Thesis_Bhattarai_Surya_Redacted.pdf (3.62 MB)
The physiology of water use efficiency of crops subjected to subsurface drip irrigation, oxygation and salinity in a heavy clay soil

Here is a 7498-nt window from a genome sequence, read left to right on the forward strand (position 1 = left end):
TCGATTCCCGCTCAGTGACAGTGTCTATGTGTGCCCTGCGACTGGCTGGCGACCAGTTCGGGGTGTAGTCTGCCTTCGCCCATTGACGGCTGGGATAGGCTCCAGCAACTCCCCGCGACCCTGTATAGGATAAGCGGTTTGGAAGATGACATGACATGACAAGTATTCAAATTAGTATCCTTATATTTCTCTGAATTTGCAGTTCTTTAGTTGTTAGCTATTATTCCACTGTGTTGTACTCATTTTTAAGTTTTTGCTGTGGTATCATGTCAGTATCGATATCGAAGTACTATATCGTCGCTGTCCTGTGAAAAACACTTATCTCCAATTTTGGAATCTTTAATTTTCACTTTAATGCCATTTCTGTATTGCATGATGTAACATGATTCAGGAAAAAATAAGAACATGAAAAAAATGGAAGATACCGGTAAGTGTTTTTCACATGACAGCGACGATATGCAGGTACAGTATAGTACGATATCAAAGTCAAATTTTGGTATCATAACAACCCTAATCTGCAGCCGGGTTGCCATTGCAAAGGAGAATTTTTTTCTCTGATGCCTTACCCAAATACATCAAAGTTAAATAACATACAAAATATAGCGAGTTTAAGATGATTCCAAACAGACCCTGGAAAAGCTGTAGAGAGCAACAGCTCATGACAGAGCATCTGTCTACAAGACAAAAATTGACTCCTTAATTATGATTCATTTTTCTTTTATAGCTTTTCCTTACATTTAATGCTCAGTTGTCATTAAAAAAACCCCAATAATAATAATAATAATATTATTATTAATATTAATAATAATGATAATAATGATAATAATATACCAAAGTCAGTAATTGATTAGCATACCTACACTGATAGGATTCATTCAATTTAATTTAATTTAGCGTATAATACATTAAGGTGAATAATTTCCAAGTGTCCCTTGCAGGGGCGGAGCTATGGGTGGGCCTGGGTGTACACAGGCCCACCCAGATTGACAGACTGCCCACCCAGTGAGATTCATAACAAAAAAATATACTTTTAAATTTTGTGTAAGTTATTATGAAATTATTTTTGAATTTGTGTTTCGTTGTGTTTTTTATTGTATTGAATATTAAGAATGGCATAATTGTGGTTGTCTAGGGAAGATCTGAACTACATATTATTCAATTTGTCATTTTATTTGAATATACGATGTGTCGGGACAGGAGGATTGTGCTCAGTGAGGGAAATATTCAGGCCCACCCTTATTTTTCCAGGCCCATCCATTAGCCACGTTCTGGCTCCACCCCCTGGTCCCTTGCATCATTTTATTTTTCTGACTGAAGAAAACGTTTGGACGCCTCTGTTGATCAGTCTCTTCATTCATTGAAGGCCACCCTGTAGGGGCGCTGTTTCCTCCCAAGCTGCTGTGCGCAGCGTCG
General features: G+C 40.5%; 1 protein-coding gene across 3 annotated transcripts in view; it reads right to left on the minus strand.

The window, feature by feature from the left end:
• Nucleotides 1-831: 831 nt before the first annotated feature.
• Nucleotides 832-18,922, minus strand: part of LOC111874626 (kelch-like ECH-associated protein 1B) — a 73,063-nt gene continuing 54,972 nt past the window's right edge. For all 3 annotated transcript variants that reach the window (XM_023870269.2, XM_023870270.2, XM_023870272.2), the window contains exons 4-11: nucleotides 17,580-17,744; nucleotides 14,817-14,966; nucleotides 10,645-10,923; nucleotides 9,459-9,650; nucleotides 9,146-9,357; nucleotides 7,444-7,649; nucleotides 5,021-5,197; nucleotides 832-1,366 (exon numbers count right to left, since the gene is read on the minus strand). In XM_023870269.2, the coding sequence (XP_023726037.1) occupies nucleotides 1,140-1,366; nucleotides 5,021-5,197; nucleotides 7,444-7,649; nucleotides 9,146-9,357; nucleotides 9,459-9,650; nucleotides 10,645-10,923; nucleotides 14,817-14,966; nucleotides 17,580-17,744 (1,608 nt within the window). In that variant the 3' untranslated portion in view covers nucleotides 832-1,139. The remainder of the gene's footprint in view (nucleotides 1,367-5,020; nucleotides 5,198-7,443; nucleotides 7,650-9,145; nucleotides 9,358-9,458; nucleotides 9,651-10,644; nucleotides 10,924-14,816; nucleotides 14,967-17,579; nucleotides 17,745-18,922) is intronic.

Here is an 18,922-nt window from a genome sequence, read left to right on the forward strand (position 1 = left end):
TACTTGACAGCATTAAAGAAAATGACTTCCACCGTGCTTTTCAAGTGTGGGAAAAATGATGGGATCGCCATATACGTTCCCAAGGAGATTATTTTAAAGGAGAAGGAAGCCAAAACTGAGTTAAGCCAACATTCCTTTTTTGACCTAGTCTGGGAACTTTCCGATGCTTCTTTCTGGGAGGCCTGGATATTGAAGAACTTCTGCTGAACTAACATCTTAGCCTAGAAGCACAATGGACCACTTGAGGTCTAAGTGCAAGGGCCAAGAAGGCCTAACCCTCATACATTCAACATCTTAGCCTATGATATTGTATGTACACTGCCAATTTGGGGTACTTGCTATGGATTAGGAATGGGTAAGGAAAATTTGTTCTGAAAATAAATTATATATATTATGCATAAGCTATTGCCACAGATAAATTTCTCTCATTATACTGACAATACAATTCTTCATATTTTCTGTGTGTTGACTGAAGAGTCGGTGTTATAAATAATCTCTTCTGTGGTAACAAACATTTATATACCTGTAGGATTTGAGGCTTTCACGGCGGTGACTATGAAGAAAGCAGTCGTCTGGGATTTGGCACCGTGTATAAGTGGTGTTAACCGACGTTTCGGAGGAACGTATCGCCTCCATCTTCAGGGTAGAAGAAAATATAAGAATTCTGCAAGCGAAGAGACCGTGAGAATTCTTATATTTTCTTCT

thesisposted on 2023-11-03, 03:41 authored by Surya BhattaraiSurya Bhattarai